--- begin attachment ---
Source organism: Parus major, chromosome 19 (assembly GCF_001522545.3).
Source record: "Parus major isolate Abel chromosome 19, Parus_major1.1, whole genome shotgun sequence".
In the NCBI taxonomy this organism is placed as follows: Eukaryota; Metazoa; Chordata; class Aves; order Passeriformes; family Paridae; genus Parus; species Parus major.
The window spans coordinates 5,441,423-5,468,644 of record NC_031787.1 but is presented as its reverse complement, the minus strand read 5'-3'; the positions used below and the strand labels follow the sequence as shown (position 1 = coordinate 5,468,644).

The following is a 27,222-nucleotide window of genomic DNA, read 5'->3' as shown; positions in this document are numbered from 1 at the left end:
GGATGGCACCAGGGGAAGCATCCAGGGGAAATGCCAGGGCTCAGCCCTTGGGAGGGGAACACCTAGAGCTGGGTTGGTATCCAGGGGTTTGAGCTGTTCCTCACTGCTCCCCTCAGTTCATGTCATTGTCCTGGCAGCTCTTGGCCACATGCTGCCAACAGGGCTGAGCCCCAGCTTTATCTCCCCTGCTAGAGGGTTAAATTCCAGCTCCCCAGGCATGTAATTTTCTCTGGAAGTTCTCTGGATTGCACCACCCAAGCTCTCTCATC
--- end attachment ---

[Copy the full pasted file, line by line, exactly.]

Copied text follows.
Source organism: Parus major, chromosome 19 (assembly GCF_001522545.3).
Source record: "Parus major isolate Abel chromosome 19, Parus_major1.1, whole genome shotgun sequence".
In the NCBI taxonomy this organism is placed as follows: Eukaryota; Metazoa; Chordata; class Aves; order Passeriformes; family Paridae; genus Parus; species Parus major.
The window spans coordinates 5,441,423-5,468,644 of record NC_031787.1 but is presented as its reverse complement, the minus strand read 5'-3'; the positions used below and the strand labels follow the sequence as shown (position 1 = coordinate 5,468,644).

The following is a 27,222-nucleotide window of genomic DNA, read 5'->3' as shown; positions in this document are numbered from 1 at the left end:
GGATGGCACCAGGGGAAGCATCCAGGGGAAATGCCAGGGCTCAGCCCTTGGGAGGGGAACACCTAGAGCTGGGTTGGTATCCAGGGGTTTGAGCTGTTCCTCACTGCTCCCCTCAGTTCATGTCATTGTCCTGGCAGCTCTTGGCCACATGCTGCCAACAGGGCTGAGCCCCAGCTTTATCTCCCCTGCTAGAGGGTTAAATTCCAGCTCCCCAGGCATGTAATTTTCTCTGGAAGTTCTCTGGATTGCACCACCCAAGCTCTCTCATC